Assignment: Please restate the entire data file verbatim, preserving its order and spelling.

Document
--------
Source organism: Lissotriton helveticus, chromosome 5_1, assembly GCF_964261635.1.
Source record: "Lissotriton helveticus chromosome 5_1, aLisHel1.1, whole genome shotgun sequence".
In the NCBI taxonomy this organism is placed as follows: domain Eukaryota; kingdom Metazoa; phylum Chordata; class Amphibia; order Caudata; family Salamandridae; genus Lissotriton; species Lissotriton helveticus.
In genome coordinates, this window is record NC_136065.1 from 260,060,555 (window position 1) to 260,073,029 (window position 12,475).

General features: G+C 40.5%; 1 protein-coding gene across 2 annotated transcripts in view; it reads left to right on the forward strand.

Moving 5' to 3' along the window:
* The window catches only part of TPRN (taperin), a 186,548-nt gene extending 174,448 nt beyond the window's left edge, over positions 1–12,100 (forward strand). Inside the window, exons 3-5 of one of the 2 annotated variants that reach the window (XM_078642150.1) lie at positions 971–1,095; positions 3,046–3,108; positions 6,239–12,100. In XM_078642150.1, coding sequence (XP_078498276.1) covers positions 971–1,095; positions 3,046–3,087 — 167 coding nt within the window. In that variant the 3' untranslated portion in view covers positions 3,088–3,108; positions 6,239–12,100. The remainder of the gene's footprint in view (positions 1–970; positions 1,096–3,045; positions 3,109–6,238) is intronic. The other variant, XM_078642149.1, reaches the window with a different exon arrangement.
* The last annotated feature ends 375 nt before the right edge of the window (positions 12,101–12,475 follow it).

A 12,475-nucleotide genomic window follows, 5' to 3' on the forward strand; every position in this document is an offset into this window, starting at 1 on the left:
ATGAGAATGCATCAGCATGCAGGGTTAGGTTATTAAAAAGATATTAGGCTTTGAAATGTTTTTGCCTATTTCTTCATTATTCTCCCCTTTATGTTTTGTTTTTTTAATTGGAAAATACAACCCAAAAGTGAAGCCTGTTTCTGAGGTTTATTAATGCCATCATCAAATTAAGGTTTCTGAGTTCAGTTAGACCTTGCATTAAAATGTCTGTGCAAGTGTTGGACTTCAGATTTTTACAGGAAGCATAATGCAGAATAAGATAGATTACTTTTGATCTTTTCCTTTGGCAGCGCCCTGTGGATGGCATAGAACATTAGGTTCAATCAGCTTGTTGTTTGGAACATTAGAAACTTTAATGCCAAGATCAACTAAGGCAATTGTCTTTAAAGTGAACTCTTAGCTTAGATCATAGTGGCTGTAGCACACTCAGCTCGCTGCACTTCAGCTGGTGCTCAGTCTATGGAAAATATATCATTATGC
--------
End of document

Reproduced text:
Source organism: Lissotriton helveticus, chromosome 5_1, assembly GCF_964261635.1.
Source record: "Lissotriton helveticus chromosome 5_1, aLisHel1.1, whole genome shotgun sequence".
In the NCBI taxonomy this organism is placed as follows: domain Eukaryota; kingdom Metazoa; phylum Chordata; class Amphibia; order Caudata; family Salamandridae; genus Lissotriton; species Lissotriton helveticus.
In genome coordinates, this window is record NC_136065.1 from 260,060,555 (window position 1) to 260,073,029 (window position 12,475).

General features: G+C 40.5%; 1 protein-coding gene across 2 annotated transcripts in view; it reads left to right on the forward strand.

Moving 5' to 3' along the window:
* The window catches only part of TPRN (taperin), a 186,548-nt gene extending 174,448 nt beyond the window's left edge, over positions 1–12,100 (forward strand). Inside the window, exons 3-5 of one of the 2 annotated variants that reach the window (XM_078642150.1) lie at positions 971–1,095; positions 3,046–3,108; positions 6,239–12,100. In XM_078642150.1, coding sequence (XP_078498276.1) covers positions 971–1,095; positions 3,046–3,087 — 167 coding nt within the window. In that variant the 3' untranslated portion in view covers positions 3,088–3,108; positions 6,239–12,100. The remainder of the gene's footprint in view (positions 1–970; positions 1,096–3,045; positions 3,109–6,238) is intronic. The other variant, XM_078642149.1, reaches the window with a different exon arrangement.
* The last annotated feature ends 375 nt before the right edge of the window (positions 12,101–12,475 follow it).

A 12,475-nucleotide genomic window follows, 5' to 3' on the forward strand; every position in this document is an offset into this window, starting at 1 on the left:
ATGAGAATGCATCAGCATGCAGGGTTAGGTTATTAAAAAGATATTAGGCTTTGAAATGTTTTTGCCTATTTCTTCATTATTCTCCCCTTTATGTTTTGTTTTTTTAATTGGAAAATACAACCCAAAAGTGAAGCCTGTTTCTGAGGTTTATTAATGCCATCATCAAATTAAGGTTTCTGAGTTCAGTTAGACCTTGCATTAAAATGTCTGTGCAAGTGTTGGACTTCAGATTTTTACAGGAAGCATAATGCAGAATAAGATAGATTACTTTTGATCTTTTCCTTTGGCAGCGCCCTGTGGATGGCATAGAACATTAGGTTCAATCAGCTTGTTGTTTGGAACATTAGAAACTTTAATGCCAAGATCAACTAAGGCAATTGTCTTTAAAGTGAACTCTTAGCTTAGATCATAGTGGCTGTAGCACACTCAGCTCGCTGCACTTCAGCTGGTGCTCAGTCTATGGAAAATATATCATTATGC